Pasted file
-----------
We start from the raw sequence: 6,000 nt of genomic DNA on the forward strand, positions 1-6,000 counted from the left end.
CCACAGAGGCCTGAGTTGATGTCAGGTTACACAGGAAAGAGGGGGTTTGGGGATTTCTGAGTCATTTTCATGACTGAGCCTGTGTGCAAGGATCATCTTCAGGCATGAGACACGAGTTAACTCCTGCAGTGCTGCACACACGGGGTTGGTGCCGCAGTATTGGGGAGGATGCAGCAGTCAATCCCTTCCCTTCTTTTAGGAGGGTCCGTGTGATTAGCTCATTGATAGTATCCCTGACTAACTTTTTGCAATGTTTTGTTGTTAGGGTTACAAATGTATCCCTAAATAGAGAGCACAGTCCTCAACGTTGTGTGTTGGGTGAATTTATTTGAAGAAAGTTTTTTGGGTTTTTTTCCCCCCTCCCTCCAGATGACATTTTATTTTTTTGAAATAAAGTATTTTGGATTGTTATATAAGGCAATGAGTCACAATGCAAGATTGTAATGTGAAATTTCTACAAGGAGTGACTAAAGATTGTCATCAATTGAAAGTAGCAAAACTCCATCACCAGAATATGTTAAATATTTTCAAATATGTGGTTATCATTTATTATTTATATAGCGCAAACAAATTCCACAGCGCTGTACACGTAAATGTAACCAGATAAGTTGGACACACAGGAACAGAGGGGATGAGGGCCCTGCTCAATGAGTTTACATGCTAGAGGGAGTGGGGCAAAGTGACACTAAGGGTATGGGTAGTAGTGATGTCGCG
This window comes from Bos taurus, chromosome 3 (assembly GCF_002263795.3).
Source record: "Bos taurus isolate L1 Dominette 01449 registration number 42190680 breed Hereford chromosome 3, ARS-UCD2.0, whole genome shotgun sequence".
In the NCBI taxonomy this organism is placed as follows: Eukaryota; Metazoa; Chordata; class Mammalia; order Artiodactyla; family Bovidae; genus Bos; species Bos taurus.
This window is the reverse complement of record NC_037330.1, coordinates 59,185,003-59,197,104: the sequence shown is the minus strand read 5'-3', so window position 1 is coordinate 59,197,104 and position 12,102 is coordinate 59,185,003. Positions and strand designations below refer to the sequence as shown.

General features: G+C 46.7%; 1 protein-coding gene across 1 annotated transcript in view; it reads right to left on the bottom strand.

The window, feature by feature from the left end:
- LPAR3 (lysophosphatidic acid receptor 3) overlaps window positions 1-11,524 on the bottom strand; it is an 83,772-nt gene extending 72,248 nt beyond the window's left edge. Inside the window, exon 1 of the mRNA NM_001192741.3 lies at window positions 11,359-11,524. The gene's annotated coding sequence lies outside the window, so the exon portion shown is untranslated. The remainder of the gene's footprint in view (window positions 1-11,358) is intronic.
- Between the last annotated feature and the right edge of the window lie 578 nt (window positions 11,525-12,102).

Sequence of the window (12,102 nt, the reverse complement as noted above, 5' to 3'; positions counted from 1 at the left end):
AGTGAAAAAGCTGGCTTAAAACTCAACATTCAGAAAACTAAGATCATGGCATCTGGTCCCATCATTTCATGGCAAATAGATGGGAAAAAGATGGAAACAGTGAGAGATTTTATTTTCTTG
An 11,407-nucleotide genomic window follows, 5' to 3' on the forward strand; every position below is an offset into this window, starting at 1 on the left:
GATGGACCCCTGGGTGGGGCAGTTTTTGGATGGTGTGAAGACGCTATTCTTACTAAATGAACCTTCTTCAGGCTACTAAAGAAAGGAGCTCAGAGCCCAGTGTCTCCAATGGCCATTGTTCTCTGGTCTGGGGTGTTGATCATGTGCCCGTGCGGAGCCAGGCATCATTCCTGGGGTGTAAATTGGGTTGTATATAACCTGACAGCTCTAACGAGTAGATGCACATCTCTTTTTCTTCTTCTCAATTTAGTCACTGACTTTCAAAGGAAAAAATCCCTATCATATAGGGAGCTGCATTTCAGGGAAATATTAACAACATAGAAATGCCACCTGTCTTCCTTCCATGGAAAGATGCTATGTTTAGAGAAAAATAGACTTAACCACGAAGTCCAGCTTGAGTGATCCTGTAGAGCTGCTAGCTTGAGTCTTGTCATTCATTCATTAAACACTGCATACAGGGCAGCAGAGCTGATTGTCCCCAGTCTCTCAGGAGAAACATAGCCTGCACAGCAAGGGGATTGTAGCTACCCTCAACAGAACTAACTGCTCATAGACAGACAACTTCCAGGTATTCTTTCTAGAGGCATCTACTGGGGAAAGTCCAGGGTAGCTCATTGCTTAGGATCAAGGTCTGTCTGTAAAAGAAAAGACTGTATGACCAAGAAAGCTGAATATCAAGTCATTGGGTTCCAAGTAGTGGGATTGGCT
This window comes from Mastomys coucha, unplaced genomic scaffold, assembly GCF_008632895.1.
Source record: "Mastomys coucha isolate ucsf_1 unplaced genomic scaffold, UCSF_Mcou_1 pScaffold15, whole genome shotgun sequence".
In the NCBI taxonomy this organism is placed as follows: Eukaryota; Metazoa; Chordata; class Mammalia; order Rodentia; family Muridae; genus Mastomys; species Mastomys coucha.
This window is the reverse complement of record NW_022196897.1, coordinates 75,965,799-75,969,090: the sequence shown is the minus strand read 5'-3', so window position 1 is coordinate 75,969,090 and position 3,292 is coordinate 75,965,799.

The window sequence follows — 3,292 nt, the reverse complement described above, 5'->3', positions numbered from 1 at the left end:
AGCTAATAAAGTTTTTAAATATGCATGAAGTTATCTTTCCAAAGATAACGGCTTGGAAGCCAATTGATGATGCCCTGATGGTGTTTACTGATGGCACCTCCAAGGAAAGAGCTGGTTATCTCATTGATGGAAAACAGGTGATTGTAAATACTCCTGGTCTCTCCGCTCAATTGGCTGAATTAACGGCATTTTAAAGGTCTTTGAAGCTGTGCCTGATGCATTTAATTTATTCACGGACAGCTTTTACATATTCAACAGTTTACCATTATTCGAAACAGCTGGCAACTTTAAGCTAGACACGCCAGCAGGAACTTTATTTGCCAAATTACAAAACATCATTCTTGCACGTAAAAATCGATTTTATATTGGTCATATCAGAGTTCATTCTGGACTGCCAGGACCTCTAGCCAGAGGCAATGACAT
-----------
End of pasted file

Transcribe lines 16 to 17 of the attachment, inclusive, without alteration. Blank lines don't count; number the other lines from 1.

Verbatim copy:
Source record: "Mastomys coucha isolate ucsf_1 unplaced genomic scaffold, UCSF_Mcou_1 pScaffold15, whole genome shotgun sequence".
In the NCBI taxonomy this organism is placed as follows: Eukaryota; Metazoa; Chordata; class Mammalia; order Rodentia; family Muridae; genus Mastomys; species Mastomys coucha.